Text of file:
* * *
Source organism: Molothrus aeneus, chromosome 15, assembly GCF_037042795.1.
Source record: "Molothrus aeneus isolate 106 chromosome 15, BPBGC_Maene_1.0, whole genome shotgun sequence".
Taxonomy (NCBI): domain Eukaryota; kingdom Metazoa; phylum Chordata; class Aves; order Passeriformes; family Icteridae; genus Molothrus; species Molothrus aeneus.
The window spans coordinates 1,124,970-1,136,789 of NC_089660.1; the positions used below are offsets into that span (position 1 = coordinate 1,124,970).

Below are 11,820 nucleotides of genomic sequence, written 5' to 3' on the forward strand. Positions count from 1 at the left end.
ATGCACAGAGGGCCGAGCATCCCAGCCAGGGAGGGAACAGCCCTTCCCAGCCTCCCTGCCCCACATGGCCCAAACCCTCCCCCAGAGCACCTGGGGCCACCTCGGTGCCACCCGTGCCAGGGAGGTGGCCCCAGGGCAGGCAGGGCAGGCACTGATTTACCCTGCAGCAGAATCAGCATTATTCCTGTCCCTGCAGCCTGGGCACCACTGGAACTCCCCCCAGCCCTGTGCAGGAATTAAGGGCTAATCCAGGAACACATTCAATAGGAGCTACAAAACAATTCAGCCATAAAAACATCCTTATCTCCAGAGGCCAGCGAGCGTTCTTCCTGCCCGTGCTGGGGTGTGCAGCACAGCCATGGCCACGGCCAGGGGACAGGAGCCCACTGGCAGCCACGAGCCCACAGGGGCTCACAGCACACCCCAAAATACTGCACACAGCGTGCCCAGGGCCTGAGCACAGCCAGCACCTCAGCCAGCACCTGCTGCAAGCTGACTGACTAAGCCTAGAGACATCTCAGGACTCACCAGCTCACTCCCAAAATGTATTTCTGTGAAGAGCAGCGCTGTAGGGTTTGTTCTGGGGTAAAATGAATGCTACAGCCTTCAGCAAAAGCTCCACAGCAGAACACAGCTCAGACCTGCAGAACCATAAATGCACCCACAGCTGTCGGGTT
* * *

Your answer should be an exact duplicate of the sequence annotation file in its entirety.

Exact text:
Source organism: Molothrus aeneus, chromosome 15, assembly GCF_037042795.1.
Source record: "Molothrus aeneus isolate 106 chromosome 15, BPBGC_Maene_1.0, whole genome shotgun sequence".
Taxonomy (NCBI): domain Eukaryota; kingdom Metazoa; phylum Chordata; class Aves; order Passeriformes; family Icteridae; genus Molothrus; species Molothrus aeneus.
The window spans coordinates 1,124,970-1,136,789 of NC_089660.1; the positions used below are offsets into that span (position 1 = coordinate 1,124,970).

Below are 11,820 nucleotides of genomic sequence, written 5' to 3' on the forward strand. Positions count from 1 at the left end.
ATGCACAGAGGGCCGAGCATCCCAGCCAGGGAGGGAACAGCCCTTCCCAGCCTCCCTGCCCCACATGGCCCAAACCCTCCCCCAGAGCACCTGGGGCCACCTCGGTGCCACCCGTGCCAGGGAGGTGGCCCCAGGGCAGGCAGGGCAGGCACTGATTTACCCTGCAGCAGAATCAGCATTATTCCTGTCCCTGCAGCCTGGGCACCACTGGAACTCCCCCCAGCCCTGTGCAGGAATTAAGGGCTAATCCAGGAACACATTCAATAGGAGCTACAAAACAATTCAGCCATAAAAACATCCTTATCTCCAGAGGCCAGCGAGCGTTCTTCCTGCCCGTGCTGGGGTGTGCAGCACAGCCATGGCCACGGCCAGGGGACAGGAGCCCACTGGCAGCCACGAGCCCACAGGGGCTCACAGCACACCCCAAAATACTGCACACAGCGTGCCCAGGGCCTGAGCACAGCCAGCACCTCAGCCAGCACCTGCTGCAAGCTGACTGACTAAGCCTAGAGACATCTCAGGACTCACCAGCTCACTCCCAAAATGTATTTCTGTGAAGAGCAGCGCTGTAGGGTTTGTTCTGGGGTAAAATGAATGCTACAGCCTTCAGCAAAAGCTCCACAGCAGAACACAGCTCAGACCTGCAGAACCATAAATGCACCCACAGCTGTCGGGTT